The most immediate solution is a rogue response. The easy recourse for park wardens is to tap park resources right outside their door. This might mean transporting bushmeat in park vehicles or taxing miners and hunters for the privilege of using the park. What loss is too much loss? What compromise is treachery?
In some protected areas, funding was maintained. This was money raised by committed individuals and their NGOs. Often devoted to flagship species or a single site, these individuals refused to be discouraged. As the war in the Congo drag-ged on, these conservationists joined forces to create a platform that allowed other contributors and a few bilateral donors to participate. This collaboration provided enough structure for the United Nations Foundation (UNF) and UNESCO’s World Heritage Center to become involved.
The UNF project has some elements of the new paradigm. It provides continuity of conservation funding during the war. The project spanned the entire country and all five of the Congo’s World Heritage Sites. It depended on a collaboration of international conservation NGOs that had continued presence on the ground, the national parks administration (ICCN), and UNESCO. The project’s success lies in its ability to:
1. use the conservation NGOs to funnel money directly to the sites and assure proper accounting and monitoring,
2. strengthen the national parks conservation mandate across rebel lines uniting all ICCN staff for a single purpose, and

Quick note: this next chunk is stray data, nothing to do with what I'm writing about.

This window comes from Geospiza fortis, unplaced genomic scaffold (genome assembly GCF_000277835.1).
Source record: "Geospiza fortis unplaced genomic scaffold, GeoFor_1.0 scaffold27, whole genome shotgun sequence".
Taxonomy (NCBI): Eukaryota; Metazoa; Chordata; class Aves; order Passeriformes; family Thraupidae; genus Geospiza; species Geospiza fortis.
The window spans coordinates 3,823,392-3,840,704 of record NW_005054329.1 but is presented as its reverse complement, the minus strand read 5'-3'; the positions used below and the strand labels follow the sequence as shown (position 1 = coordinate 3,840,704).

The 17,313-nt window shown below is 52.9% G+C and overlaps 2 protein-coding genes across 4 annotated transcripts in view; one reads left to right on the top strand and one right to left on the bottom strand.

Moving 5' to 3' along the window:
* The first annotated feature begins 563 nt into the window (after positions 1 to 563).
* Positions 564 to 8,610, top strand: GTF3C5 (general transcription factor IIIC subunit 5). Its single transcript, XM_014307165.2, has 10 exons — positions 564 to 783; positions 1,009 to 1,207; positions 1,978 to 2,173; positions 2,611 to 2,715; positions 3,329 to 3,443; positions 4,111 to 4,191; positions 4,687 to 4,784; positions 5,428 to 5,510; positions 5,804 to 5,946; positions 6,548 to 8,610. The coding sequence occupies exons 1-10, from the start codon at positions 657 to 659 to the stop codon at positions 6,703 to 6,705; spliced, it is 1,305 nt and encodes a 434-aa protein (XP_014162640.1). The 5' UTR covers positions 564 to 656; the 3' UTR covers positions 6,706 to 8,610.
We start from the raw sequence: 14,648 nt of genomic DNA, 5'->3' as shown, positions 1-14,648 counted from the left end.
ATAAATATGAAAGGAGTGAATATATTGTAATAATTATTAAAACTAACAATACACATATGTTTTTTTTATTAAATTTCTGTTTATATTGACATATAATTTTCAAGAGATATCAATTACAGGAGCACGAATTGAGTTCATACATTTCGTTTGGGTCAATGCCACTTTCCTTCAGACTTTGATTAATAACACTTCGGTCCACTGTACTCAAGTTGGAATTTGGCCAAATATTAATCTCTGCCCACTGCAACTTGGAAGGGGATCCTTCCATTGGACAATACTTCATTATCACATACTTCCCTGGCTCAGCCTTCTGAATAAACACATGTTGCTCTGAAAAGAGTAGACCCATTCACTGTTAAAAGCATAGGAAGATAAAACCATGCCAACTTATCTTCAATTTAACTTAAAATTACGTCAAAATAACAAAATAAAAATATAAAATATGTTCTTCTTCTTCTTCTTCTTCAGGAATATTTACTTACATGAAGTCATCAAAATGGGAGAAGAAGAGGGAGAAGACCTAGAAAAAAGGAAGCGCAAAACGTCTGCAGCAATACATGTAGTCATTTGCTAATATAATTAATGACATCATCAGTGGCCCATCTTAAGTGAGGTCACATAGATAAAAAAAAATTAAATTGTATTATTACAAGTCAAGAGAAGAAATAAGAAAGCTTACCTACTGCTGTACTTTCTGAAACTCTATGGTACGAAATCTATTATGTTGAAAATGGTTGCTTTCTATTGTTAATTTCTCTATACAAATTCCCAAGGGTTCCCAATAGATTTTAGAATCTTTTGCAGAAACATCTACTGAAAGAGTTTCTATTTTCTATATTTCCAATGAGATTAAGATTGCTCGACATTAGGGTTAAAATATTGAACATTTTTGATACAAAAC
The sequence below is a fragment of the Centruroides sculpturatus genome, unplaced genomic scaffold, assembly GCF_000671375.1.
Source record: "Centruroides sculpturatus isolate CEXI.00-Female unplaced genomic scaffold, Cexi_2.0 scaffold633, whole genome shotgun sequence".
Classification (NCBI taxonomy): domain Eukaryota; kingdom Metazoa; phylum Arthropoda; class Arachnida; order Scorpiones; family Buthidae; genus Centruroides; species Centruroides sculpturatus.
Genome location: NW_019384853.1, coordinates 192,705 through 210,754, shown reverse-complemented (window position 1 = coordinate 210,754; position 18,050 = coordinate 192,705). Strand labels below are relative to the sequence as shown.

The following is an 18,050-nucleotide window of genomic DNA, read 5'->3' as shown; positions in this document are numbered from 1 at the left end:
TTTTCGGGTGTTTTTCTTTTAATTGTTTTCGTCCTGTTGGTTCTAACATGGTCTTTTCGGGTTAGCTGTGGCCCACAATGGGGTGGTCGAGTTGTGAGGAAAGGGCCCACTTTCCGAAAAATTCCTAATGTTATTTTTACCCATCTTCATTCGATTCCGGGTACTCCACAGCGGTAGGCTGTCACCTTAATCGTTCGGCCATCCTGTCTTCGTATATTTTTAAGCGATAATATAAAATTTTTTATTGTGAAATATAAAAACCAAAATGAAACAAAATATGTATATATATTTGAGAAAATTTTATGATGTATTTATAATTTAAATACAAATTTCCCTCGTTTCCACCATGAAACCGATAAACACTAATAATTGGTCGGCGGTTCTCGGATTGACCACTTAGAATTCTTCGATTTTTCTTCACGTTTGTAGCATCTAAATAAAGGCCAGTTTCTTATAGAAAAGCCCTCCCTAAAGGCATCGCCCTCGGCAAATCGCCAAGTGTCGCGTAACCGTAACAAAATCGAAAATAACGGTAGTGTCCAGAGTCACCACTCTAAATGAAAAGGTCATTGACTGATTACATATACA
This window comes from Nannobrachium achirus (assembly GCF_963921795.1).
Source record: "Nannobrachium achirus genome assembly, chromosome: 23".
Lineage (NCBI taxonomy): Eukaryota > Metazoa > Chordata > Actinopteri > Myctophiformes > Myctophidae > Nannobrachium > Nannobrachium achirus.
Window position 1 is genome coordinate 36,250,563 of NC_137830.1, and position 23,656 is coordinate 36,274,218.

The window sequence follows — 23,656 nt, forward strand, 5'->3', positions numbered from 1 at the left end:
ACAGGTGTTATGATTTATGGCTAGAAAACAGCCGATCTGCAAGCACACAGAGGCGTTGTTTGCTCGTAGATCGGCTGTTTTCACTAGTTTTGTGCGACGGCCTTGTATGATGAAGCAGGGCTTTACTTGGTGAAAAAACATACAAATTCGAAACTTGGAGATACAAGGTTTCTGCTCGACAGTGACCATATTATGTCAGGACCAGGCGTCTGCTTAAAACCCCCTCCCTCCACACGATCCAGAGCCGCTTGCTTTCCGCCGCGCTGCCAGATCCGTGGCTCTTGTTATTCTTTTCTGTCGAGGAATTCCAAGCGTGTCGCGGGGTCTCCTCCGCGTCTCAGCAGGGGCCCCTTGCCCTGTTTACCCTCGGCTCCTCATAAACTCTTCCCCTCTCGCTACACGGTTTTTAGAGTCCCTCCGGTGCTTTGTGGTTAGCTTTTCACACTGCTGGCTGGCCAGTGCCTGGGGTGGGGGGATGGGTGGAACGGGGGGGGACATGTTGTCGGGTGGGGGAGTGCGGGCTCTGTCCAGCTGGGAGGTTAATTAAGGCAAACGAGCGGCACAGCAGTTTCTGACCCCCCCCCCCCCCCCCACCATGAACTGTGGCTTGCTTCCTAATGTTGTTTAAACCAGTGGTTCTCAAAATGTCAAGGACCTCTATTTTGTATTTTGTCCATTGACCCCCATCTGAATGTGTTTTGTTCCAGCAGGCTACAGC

3. provide diplomatic intervention through UNESCO and at an international level based on the World Heritage Convention.
What the UNF project cannot yet guarantee is long-term continuity. Ironically, Congo’s conflict-born vision for conservation may not survive peace. Extractive industries held back by anarchy are poised to spread quickly. Political stability will favor the expansion of economic and demographic frontiers into the country’s remaining wild lands. As the Congolese government seeks to become a legitimate international partner for trade and investment, conservation must be integrated into the country’s economic development or risk a whimsical, uneven financial base. Such a base is not consistent with enterprise development or the building of a legitimate national conservation authority.
The very same inputs to conservation that were essential for protecting the parks during conflict (trained personnel, up-to-date information, and secure financial backing) remain essential during the nation’s rebuilding. Conservation must now become part of the new nation’s financial and planning priorities. There must be continuity. Without it, the parks so arduously saved will be plowed as guns are dropped for machetes and hoes, uniforms are exchanged for picks and shovels, and the sound of mortar fire gives way to the whine of chainsaws.
Draulens, D. and E. Van Krunkelsven. 2002. The impact of war on forest areas in the Democratic Republic of Congo. Oryx 36(1):35-40.
Hall, J.S. et al. 1998. Distribution, abundance and conservation status of Grauer’s Gorilla. Oryx 32(2):122-30.
Hall, J.S. et al. 1997. A survey of elephants (Loxodonta africana) in the Kahuzi-Biega National Park lowland sector and adjacent forest in eastern Zaire. African Journal of Ecology 35(3):213-224.